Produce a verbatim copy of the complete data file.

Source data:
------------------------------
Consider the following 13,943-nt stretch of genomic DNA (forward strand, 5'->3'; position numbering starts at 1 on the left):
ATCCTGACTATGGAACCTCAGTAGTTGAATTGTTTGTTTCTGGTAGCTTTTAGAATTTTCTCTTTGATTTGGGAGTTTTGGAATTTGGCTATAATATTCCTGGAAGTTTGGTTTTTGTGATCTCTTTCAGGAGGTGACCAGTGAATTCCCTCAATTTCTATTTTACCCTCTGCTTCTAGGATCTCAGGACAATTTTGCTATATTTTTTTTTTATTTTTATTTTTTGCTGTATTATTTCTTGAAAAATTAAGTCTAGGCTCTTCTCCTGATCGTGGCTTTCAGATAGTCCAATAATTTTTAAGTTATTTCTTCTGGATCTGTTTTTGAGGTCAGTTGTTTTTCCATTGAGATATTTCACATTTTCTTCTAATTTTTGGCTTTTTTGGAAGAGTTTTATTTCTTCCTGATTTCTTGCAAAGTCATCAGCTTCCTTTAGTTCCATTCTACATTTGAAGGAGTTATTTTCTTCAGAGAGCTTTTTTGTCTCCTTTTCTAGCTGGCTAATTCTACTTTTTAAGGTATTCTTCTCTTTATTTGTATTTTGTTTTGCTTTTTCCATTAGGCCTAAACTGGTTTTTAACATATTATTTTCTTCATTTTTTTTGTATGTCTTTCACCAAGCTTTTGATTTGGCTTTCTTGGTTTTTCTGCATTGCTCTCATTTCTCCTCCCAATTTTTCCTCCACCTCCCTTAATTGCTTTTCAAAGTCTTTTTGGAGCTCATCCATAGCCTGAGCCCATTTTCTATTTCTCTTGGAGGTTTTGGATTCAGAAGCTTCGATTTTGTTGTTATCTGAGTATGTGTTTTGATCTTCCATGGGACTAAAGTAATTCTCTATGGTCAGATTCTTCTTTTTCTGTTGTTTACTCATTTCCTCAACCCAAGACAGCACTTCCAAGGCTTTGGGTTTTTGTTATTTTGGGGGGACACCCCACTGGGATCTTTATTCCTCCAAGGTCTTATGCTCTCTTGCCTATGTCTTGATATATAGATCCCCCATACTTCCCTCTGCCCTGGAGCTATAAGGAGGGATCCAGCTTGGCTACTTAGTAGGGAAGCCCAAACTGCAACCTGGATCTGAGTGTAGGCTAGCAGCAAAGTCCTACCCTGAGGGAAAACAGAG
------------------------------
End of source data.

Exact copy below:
Consider the following 13,943-nt stretch of genomic DNA (forward strand, 5'->3'; position numbering starts at 1 on the left):
ATCCTGACTATGGAACCTCAGTAGTTGAATTGTTTGTTTCTGGTAGCTTTTAGAATTTTCTCTTTGATTTGGGAGTTTTGGAATTTGGCTATAATATTCCTGGAAGTTTGGTTTTTGTGATCTCTTTCAGGAGGTGACCAGTGAATTCCCTCAATTTCTATTTTACCCTCTGCTTCTAGGATCTCAGGACAATTTTGCTATATTTTTTTTTTATTTTTATTTTTTGCTGTATTATTTCTTGAAAAATTAAGTCTAGGCTCTTCTCCTGATCGTGGCTTTCAGATAGTCCAATAATTTTTAAGTTATTTCTTCTGGATCTGTTTTTGAGGTCAGTTGTTTTTCCATTGAGATATTTCACATTTTCTTCTAATTTTTGGCTTTTTTGGAAGAGTTTTATTTCTTCCTGATTTCTTGCAAAGTCATCAGCTTCCTTTAGTTCCATTCTACATTTGAAGGAGTTATTTTCTTCAGAGAGCTTTTTTGTCTCCTTTTCTAGCTGGCTAATTCTACTTTTTAAGGTATTCTTCTCTTTATTTGTATTTTGTTTTGCTTTTTCCATTAGGCCTAAACTGGTTTTTAACATATTATTTTCTTCATTTTTTTTGTATGTCTTTCACCAAGCTTTTGATTTGGCTTTCTTGGTTTTTCTGCATTGCTCTCATTTCTCCTCCCAATTTTTCCTCCACCTCCCTTAATTGCTTTTCAAAGTCTTTTTGGAGCTCATCCATAGCCTGAGCCCATTTTCTATTTCTCTTGGAGGTTTTGGATTCAGAAGCTTCGATTTTGTTGTTATCTGAGTATGTGTTTTGATCTTCCATGGGACTAAAGTAATTCTCTATGGTCAGATTCTTCTTTTTCTGTTGTTTACTCATTTCCTCAACCCAAGACAGCACTTCCAAGGCTTTGGGTTTTTGTTATTTTGGGGGGACACCCCACTGGGATCTTTATTCCTCCAAGGTCTTATGCTCTCTTGCCTATGTCTTGATATATAGATCCCCCATACTTCCCTCTGCCCTGGAGCTATAAGGAGGGATCCAGCTTGGCTACTTAGTAGGGAAGCCCAAACTGCAACCTGGATCTGAGTGTAGGCTAGCAGCAAAGTCCTACCCTGAGGGAAAACAGAG